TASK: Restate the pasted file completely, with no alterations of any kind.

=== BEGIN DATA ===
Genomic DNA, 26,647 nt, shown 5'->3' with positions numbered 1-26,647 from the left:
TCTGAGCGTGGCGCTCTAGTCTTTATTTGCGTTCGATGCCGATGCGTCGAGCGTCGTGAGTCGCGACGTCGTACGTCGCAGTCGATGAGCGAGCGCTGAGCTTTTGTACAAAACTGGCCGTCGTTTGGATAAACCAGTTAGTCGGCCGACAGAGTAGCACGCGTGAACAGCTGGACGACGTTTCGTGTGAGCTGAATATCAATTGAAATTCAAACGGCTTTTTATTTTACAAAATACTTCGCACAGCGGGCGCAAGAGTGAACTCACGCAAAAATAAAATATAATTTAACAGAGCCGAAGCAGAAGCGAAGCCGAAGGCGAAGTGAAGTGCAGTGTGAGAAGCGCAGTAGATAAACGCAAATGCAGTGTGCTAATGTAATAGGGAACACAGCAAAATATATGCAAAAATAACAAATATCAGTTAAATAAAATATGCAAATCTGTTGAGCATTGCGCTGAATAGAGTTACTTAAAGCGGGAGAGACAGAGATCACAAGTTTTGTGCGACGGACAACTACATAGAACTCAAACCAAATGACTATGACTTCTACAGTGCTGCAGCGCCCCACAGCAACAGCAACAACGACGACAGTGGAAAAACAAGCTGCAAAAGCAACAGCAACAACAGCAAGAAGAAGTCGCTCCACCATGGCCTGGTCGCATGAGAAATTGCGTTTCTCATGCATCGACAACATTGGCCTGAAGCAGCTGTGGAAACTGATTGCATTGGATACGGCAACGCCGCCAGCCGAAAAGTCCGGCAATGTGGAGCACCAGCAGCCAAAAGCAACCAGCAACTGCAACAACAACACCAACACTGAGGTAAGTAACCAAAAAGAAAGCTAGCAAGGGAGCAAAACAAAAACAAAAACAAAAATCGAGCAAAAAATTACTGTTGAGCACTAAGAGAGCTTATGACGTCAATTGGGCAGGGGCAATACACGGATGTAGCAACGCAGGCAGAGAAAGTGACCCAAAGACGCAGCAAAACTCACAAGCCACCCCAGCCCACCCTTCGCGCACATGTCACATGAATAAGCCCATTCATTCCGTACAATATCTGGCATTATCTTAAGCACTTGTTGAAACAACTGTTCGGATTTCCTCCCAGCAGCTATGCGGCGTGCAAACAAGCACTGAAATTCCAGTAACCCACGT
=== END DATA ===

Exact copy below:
Genomic DNA, 26,647 nt, shown 5'->3' with positions numbered 1-26,647 from the left:
TCTGAGCGTGGCGCTCTAGTCTTTATTTGCGTTCGATGCCGATGCGTCGAGCGTCGTGAGTCGCGACGTCGTACGTCGCAGTCGATGAGCGAGCGCTGAGCTTTTGTACAAAACTGGCCGTCGTTTGGATAAACCAGTTAGTCGGCCGACAGAGTAGCACGCGTGAACAGCTGGACGACGTTTCGTGTGAGCTGAATATCAATTGAAATTCAAACGGCTTTTTATTTTACAAAATACTTCGCACAGCGGGCGCAAGAGTGAACTCACGCAAAAATAAAATATAATTTAACAGAGCCGAAGCAGAAGCGAAGCCGAAGGCGAAGTGAAGTGCAGTGTGAGAAGCGCAGTAGATAAACGCAAATGCAGTGTGCTAATGTAATAGGGAACACAGCAAAATATATGCAAAAATAACAAATATCAGTTAAATAAAATATGCAAATCTGTTGAGCATTGCGCTGAATAGAGTTACTTAAAGCGGGAGAGACAGAGATCACAAGTTTTGTGCGACGGACAACTACATAGAACTCAAACCAAATGACTATGACTTCTACAGTGCTGCAGCGCCCCACAGCAACAGCAACAACGACGACAGTGGAAAAACAAGCTGCAAAAGCAACAGCAACAACAGCAAGAAGAAGTCGCTCCACCATGGCCTGGTCGCATGAGAAATTGCGTTTCTCATGCATCGACAACATTGGCCTGAAGCAGCTGTGGAAACTGATTGCATTGGATACGGCAACGCCGCCAGCCGAAAAGTCCGGCAATGTGGAGCACCAGCAGCCAAAAGCAACCAGCAACTGCAACAACAACACCAACACTGAGGTAAGTAACCAAAAAGAAAGCTAGCAAGGGAGCAAAACAAAAACAAAAACAAAAATCGAGCAAAAAATTACTGTTGAGCACTAAGAGAGCTTATGACGTCAATTGGGCAGGGGCAATACACGGATGTAGCAACGCAGGCAGAGAAAGTGACCCAAAGACGCAGCAAAACTCACAAGCCACCCCAGCCCACCCTTCGCGCACATGTCACATGAATAAGCCCATTCATTCCGTACAATATCTGGCATTATCTTAAGCACTTGTTGAAACAACTGTTCGGATTTCCTCCCAGCAGCTATGCGGCGTGCAAACAAGCACTGAAATTCCAGTAACCCACGT